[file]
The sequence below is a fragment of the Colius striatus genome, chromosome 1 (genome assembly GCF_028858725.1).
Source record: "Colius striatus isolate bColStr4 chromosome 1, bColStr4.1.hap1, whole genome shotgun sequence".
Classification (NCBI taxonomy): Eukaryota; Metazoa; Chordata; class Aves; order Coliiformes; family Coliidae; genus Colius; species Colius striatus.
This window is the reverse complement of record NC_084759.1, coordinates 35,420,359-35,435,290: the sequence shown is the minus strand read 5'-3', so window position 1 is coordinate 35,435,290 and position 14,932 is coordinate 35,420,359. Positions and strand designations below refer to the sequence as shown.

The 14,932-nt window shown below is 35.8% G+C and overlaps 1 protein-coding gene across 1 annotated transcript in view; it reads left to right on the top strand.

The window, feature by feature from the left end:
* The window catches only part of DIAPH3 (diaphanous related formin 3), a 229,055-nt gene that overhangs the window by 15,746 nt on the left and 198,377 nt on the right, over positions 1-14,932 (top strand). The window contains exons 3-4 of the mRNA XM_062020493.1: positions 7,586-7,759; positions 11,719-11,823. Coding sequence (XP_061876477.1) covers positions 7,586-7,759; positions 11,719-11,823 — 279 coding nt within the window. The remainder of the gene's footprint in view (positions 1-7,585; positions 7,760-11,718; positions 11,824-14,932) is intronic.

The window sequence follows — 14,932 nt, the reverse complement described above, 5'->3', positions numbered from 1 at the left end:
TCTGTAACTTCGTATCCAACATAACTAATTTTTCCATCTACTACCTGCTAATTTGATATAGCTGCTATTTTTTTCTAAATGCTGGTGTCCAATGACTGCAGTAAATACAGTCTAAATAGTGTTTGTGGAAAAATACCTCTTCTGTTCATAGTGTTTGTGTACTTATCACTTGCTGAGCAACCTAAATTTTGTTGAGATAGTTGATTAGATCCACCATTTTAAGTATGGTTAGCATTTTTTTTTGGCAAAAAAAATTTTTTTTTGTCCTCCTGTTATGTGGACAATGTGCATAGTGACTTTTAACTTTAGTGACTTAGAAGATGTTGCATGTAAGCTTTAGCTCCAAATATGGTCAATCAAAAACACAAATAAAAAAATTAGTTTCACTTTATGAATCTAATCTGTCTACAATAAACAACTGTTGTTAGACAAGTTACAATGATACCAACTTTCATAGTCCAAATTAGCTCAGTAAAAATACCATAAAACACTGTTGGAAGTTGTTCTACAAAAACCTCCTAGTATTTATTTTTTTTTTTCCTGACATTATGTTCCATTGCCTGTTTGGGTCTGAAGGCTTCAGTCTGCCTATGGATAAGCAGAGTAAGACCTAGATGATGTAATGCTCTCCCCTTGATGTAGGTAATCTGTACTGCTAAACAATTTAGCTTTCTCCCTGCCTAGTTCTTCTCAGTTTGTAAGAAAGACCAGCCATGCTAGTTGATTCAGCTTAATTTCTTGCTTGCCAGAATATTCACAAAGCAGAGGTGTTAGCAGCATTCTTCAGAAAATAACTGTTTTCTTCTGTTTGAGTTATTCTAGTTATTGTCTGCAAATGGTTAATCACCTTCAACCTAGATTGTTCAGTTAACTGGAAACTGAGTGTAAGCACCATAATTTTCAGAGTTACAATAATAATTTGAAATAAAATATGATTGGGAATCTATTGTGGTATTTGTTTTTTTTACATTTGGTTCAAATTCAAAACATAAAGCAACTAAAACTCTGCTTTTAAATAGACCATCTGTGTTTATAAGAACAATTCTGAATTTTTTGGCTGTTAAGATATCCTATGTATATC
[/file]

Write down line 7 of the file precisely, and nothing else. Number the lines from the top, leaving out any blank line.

* The window catches only part of DIAPH3 (diaphanous related formin 3), a 229,055-nt gene that overhangs the window by 15,746 nt on the left and 198,377 nt on the right, over positions 1-14,932 (top strand). The window contains exons 3-4 of the mRNA XM_062020493.1: positions 7,586-7,759; positions 11,719-11,823. Coding sequence (XP_061876477.1) covers positions 7,586-7,759; positions 11,719-11,823 — 279 coding nt within the window. The remainder of the gene's footprint in view (positions 1-7,585; positions 7,760-11,718; positions 11,824-14,932) is intronic.